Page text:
What really set my teeth on edge though was something in the episode I watched last night. Henry holds up a piece of fruit and tells Suffolk that it comes from the New World. That would have been Ok, but it was a starfruit, which aren't native to anywhere in the New World but instead come from Indonesia.

[Aside: I suppose they could have used a pawpaw, but given their short shelf life that wouldn't have been much better (maybe they were brought over on the same express flight as the grapes). Tomato? No, they were known but considered poisonous. A potato then, or maybe a peanut. Heck, how about tobacco?]

Now some might say that this kind of criticism is misplaced. The show's creator, Michael Hirst, dismissed complaints of inaccuracy by stating "Showtime commissioned me to write an entertainment, a soap opera, and not history ... And we wanted people to watch it."

That's just bunk.

Hirst is spinning his departures from reality as being artistic deviation, changes to make the story more interesting. I'll buy that for the bit with Henry eating the swan pie, but for the other errors it's just an excuse for laziness. Hirst simply doesn't care enough to expend the minuscule amount of effort to even get vaguely close to right (like on the same continent).

In the meanwhile, I keep watching. It is entertaining, after all, and it helps me to keep up with the nonsense that people learn from Hollywood about medieval Europe.

Tuesday, February 1, 2011

Middle-English Words that I Hate

A couple of weeks back I was talking with a friend about indexing texts.  She (Hi Drea!) works with medieval dye recipes rather than culinary ones, but we both have the same sorts of problems with trying to search texts that are littered with spelling variations and foreign words.

That conversation got me thinking about, and then experimenting with, a couple possibilities for an improved cookbook search for my website.  One of my tests proved to be very functional and much more efficient, so now I've got the new indexing and search interface written and am half way through building new indexes for all the cookbooks.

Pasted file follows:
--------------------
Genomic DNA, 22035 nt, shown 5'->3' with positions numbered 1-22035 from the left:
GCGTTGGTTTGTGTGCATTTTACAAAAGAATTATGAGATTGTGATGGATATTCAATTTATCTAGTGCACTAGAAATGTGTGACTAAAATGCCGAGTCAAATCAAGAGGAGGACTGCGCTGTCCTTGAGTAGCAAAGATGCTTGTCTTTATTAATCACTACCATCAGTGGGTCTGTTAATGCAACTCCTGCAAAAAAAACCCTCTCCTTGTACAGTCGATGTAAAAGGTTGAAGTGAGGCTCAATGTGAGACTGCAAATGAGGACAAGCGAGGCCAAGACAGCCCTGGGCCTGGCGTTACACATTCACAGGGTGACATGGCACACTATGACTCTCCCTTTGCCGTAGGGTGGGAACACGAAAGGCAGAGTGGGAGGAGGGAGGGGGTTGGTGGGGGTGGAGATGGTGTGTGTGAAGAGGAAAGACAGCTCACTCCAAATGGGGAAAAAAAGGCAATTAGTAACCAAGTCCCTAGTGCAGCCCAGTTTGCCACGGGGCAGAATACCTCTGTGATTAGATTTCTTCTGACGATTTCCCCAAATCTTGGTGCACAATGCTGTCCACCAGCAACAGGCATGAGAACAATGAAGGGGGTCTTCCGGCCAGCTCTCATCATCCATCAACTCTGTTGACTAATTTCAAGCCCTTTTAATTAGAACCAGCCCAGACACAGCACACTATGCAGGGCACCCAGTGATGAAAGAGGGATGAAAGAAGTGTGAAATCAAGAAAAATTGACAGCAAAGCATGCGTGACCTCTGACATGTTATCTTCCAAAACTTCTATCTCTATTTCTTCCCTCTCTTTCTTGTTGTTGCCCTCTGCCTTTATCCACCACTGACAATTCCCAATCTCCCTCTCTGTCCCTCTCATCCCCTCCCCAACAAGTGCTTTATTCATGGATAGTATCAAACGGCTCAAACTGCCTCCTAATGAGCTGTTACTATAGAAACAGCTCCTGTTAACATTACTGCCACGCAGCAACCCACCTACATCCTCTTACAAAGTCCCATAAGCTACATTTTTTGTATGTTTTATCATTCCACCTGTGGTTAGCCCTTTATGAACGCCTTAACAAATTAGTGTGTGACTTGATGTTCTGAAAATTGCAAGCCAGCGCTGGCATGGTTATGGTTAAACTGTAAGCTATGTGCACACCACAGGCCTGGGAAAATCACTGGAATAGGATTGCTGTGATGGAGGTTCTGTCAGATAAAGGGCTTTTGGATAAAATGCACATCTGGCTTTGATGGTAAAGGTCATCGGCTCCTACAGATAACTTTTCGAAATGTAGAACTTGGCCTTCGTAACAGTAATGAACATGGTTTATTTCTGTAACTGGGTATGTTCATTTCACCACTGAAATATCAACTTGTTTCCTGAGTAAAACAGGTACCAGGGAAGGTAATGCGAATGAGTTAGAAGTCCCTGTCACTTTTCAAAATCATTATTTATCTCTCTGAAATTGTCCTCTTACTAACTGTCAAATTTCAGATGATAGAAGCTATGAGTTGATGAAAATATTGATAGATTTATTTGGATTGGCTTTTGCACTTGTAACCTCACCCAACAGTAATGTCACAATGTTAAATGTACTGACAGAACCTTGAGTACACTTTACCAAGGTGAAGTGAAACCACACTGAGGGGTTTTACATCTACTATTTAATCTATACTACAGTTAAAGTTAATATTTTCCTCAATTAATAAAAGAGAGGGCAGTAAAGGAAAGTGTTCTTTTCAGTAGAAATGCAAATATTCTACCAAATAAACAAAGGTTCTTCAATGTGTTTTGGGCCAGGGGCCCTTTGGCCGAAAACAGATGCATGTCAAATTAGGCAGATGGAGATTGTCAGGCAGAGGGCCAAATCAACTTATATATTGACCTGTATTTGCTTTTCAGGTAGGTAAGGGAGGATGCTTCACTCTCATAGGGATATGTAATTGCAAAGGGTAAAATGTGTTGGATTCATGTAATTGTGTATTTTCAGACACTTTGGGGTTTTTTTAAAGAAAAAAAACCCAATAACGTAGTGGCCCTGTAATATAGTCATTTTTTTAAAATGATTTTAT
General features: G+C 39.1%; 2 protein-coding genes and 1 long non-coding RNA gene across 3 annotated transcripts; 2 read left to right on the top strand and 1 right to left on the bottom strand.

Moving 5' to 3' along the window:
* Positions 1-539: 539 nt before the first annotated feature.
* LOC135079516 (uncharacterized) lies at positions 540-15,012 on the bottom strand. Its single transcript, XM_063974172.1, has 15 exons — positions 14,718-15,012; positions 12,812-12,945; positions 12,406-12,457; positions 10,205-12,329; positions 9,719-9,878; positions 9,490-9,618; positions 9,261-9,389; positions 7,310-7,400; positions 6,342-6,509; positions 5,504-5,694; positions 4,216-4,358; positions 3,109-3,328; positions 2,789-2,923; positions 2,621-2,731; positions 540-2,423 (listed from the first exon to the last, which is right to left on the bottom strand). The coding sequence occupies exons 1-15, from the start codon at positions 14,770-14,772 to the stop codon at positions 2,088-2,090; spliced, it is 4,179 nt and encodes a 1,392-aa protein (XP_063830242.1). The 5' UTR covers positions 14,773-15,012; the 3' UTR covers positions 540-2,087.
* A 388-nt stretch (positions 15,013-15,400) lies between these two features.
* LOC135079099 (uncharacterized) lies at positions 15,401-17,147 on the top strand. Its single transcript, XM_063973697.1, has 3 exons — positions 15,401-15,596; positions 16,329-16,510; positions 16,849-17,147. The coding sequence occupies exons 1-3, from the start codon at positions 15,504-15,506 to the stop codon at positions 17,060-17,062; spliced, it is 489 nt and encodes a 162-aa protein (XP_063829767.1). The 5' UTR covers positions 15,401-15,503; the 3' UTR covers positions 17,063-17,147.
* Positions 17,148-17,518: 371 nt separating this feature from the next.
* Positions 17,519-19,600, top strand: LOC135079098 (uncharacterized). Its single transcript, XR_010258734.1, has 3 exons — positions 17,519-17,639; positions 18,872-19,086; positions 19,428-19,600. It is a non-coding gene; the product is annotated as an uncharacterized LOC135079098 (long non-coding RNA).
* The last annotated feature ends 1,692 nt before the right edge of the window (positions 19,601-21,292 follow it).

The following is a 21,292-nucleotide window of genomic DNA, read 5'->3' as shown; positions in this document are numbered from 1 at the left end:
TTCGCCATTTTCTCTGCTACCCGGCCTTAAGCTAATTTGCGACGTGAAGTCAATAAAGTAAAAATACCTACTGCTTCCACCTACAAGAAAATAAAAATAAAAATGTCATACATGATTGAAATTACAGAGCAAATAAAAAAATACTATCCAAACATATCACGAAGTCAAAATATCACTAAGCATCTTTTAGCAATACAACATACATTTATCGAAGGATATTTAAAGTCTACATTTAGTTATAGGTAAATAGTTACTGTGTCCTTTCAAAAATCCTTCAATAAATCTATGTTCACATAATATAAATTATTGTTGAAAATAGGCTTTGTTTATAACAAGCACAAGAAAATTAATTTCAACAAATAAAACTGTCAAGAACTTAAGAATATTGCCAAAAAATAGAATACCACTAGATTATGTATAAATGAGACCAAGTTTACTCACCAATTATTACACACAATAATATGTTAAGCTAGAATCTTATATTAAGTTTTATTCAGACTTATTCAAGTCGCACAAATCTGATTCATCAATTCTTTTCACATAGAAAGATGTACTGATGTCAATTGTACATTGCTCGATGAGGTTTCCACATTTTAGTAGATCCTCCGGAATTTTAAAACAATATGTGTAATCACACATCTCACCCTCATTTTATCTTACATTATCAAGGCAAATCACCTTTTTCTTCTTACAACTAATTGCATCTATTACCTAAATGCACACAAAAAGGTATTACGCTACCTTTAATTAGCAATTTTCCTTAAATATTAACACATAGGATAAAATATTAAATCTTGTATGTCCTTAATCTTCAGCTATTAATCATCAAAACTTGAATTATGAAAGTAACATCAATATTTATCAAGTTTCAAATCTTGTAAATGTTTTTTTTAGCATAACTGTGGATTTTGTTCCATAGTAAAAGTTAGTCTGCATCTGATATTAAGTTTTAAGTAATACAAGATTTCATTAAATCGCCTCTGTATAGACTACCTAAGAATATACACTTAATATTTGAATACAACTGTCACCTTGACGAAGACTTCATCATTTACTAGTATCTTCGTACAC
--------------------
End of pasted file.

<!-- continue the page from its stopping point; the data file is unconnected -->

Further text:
(While building the indexes is no longer as much work as it used to be - and the new system is a lot more maintainable - it's still a rather labor intensive task.)

Two of the texts I've done so far - "Two Fifteenth Century Cookery Books" and "Forme of Cury" - are the most irritating.  They're not only large and loaded with medieval spellings, but they contain many uses of certain words I've now come to loathe.

Pyk - This word, along with its variants (pik, pyke, etc.) can mean pike (as in "Take a fresh pyk and remove the scales") or pick (as in "and then pyk out the bones").  This word is by far the worst, with no consistency in how a given spelling is used.  The only saving grace is that "pick" isn't an ingredient, so I could go through the text and mark all the cases where "pyk" meant "pick" so they wouldn't be indexed.  Anything left is therefore "pike".

Flowre - There are a surprising number of variants for this one (flour, flower, floure).  Indexing them was made a little easier in that a plural always indicates "flowers".  One text did have a couple cases where "flower" meant "flour" though, which is really awkward because people who search on "flower" don't want to see recipes with "flour" but do want to see recipes with "flowers".

Eles - Almost as much of a pain as "pyk".  Here the many variants (els, elys, etc.) can mean either "eels" or "else".  Again though, I only need to index one of the terms.

Haris - It could be "hairs" or it could be "hares".  Fortunately, not only do I need to index only one of them, but neither one shows up very often.

Dere - This one is minor.  There's only one recipe that uses it in the sense of "dear", the rest are "deer".

Grains - For this one I have a different issue.  "Grains" can mean ... well, grains, like wheat.  Alternately, it could be part of the term "grains of paradise" meaning the seeds of the plant Aframomum melegueta.  Generally the plural always means "grains of paradise" and the singular means "grain".

Even though I'm an incredible word geek, after working on these texts I really do hate these words.  I also have a renewed appreciation for standardized spelling (or "standardised" for those in the UK).